In the CD Set "Radical Prayer", produced by Sounds True, Matthew Fox tells the story of a workshop in Oregon on Recovering the Cosmic Christ. He used Circle Dance as part of it. Afterward a young man came up to him and said "I'm an environmental Zealot." He had been in jail many times and lain down in front of bulldozers to protect old growth forest. He said "That dance we did was more radical than anything I've ever done before. I can hardly wait to take it back to my activist friends."

A few months later Matthew Fox met him again and asked what had happened. He said he had taught his friends the dance and "an amazing thing happened. Because of the dance - it awakened our imaginations so we're now rethinking who our allies are. We're creating more links, networking. It's not 'us and them' any more. We can see that hunters are not our natural enemies but our natural allies... Until we started dancing in circles, we didn't have that consciousness of circle."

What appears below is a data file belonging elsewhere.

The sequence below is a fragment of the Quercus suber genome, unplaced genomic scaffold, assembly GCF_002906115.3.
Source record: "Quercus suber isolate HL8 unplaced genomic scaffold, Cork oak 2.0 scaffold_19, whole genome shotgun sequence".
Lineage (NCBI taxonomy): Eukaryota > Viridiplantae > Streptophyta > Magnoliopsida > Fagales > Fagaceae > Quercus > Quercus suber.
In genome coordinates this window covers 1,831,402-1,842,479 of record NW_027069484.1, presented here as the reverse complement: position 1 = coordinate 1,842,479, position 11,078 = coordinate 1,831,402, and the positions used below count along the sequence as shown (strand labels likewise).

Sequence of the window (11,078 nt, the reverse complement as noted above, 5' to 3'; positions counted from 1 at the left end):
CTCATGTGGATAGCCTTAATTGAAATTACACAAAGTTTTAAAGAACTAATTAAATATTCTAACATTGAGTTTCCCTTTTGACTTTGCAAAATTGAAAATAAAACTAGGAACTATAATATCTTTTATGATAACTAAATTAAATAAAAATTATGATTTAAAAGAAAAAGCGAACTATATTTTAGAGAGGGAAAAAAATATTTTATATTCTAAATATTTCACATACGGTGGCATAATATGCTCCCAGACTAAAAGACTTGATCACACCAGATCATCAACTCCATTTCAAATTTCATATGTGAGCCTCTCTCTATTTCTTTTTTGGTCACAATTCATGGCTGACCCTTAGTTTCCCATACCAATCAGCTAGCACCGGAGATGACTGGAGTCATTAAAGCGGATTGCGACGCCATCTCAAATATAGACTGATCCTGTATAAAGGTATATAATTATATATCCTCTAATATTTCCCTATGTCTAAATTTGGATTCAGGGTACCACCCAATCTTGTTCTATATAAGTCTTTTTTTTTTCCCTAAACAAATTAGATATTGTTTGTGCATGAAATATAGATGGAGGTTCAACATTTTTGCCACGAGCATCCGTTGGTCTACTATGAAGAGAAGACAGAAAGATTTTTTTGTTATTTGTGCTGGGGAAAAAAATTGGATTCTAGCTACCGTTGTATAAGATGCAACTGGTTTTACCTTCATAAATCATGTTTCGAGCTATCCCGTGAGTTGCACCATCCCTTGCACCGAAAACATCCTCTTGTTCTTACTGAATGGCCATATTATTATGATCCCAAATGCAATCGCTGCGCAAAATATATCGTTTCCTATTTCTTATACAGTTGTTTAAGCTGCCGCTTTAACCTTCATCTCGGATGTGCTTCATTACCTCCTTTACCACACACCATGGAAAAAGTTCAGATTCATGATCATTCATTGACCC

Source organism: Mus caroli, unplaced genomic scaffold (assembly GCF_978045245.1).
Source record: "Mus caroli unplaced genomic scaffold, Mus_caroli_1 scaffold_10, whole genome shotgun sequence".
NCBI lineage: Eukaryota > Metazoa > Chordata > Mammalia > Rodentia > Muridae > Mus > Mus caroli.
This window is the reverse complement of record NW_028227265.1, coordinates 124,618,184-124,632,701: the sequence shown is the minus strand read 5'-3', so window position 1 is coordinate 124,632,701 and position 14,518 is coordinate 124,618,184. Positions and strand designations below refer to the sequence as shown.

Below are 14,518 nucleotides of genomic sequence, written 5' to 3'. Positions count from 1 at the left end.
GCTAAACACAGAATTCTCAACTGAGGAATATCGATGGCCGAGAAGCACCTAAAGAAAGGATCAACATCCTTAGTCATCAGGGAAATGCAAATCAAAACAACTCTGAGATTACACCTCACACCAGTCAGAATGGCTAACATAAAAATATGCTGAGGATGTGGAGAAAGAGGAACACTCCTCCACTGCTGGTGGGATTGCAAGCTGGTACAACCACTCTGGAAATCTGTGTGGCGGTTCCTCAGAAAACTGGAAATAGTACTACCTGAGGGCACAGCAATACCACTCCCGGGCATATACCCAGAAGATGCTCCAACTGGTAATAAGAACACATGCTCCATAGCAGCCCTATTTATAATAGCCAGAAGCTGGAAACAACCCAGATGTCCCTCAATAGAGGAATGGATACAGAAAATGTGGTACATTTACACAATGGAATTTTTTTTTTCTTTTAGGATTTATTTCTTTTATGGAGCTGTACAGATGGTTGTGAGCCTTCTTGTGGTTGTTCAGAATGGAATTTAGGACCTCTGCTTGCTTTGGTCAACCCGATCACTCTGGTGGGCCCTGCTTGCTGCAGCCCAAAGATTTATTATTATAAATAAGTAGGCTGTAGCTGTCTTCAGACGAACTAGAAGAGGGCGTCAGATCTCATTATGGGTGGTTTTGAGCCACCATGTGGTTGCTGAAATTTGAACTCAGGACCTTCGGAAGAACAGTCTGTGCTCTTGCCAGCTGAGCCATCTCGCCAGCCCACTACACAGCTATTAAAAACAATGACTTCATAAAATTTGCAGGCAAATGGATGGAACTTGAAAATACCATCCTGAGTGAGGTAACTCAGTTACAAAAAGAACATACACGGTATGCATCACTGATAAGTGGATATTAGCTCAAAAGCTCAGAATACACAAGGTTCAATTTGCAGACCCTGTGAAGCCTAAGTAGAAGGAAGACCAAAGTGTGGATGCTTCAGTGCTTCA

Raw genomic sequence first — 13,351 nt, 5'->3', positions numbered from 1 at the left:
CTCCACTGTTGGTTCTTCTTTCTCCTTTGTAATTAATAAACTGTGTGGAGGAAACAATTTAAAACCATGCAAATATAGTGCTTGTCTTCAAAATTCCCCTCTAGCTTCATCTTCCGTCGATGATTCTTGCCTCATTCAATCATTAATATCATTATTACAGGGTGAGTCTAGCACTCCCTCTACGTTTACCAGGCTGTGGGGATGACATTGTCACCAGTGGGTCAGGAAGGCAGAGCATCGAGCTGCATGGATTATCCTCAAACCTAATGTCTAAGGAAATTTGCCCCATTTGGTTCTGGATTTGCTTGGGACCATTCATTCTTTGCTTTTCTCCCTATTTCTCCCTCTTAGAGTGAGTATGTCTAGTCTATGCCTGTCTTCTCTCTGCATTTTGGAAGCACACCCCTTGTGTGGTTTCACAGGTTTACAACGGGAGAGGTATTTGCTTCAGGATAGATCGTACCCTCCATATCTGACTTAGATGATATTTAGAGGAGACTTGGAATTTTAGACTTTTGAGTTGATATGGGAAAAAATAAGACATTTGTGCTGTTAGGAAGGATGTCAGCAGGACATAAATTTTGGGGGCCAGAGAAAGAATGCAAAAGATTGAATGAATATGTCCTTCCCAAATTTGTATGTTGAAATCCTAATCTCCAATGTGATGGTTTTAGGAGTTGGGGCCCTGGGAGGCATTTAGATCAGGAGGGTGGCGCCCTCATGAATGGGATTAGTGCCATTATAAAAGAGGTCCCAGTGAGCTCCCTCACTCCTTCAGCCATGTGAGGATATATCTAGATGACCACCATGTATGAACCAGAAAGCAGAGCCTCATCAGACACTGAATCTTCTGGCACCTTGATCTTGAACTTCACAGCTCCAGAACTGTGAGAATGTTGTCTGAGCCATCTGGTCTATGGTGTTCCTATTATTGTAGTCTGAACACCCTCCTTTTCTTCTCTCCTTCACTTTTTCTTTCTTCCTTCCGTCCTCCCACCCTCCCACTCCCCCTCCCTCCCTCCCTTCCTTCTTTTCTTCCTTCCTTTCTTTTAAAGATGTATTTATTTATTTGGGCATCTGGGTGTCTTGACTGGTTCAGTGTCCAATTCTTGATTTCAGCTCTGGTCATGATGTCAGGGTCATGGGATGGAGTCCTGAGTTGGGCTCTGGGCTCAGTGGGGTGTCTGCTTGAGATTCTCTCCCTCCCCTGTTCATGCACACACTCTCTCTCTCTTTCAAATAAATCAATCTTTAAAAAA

DANCE AS AN ANTIDOTE TO WAR: Circle dancers respond to an article in the Utne Reader, Jan-Feb 2003 Comments on this piece by the Moonfires, dancers in Canada

Here are some more reasons to keep telling people about sacred circle dancing!